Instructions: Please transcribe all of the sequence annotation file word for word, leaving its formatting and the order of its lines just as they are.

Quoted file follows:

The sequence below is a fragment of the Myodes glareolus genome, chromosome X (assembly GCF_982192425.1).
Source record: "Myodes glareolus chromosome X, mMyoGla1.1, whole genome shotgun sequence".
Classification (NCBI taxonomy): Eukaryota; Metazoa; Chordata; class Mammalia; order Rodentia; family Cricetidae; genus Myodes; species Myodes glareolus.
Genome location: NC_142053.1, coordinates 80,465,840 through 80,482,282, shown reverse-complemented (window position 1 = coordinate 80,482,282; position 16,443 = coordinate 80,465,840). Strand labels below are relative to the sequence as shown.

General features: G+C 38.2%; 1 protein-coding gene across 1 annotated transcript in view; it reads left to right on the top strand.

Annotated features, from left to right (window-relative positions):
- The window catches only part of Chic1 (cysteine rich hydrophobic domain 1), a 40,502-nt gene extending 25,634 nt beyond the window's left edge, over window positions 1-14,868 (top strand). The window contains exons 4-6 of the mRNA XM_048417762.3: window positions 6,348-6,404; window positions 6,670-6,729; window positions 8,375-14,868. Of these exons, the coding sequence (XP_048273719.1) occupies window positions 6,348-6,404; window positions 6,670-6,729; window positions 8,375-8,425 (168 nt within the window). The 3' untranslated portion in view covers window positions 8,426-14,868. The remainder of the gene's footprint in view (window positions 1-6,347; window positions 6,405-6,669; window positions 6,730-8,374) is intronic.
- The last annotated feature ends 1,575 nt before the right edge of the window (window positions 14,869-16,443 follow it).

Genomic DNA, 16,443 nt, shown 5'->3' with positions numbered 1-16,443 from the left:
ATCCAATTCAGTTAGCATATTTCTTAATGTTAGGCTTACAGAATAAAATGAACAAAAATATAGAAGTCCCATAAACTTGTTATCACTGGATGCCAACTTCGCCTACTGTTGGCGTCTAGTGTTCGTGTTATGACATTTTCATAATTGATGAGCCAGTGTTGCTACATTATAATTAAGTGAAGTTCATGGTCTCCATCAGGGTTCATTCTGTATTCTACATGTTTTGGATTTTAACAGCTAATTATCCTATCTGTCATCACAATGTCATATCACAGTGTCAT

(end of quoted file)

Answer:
The sequence below is a fragment of the Myodes glareolus genome, chromosome X (assembly GCF_982192425.1).
Source record: "Myodes glareolus chromosome X, mMyoGla1.1, whole genome shotgun sequence".
Classification (NCBI taxonomy): Eukaryota; Metazoa; Chordata; class Mammalia; order Rodentia; family Cricetidae; genus Myodes; species Myodes glareolus.
Genome location: NC_142053.1, coordinates 80,465,840 through 80,482,282, shown reverse-complemented (window position 1 = coordinate 80,482,282; position 16,443 = coordinate 80,465,840). Strand labels below are relative to the sequence as shown.

General features: G+C 38.2%; 1 protein-coding gene across 1 annotated transcript in view; it reads left to right on the top strand.

Annotated features, from left to right (window-relative positions):
- The window catches only part of Chic1 (cysteine rich hydrophobic domain 1), a 40,502-nt gene extending 25,634 nt beyond the window's left edge, over window positions 1-14,868 (top strand). The window contains exons 4-6 of the mRNA XM_048417762.3: window positions 6,348-6,404; window positions 6,670-6,729; window positions 8,375-14,868. Of these exons, the coding sequence (XP_048273719.1) occupies window positions 6,348-6,404; window positions 6,670-6,729; window positions 8,375-8,425 (168 nt within the window). The 3' untranslated portion in view covers window positions 8,426-14,868. The remainder of the gene's footprint in view (window positions 1-6,347; window positions 6,405-6,669; window positions 6,730-8,374) is intronic.
- The last annotated feature ends 1,575 nt before the right edge of the window (window positions 14,869-16,443 follow it).

Genomic DNA, 16,443 nt, shown 5'->3' with positions numbered 1-16,443 from the left:
ATCCAATTCAGTTAGCATATTTCTTAATGTTAGGCTTACAGAATAAAATGAACAAAAATATAGAAGTCCCATAAACTTGTTATCACTGGATGCCAACTTCGCCTACTGTTGGCGTCTAGTGTTCGTGTTATGACATTTTCATAATTGATGAGCCAGTGTTGCTACATTATAATTAAGTGAAGTTCATGGTCTCCATCAGGGTTCATTCTGTATTCTACATGTTTTGGATTTTAACAGCTAATTATCCTATCTGTCATCACAATGTCATATCACAGTGTCAT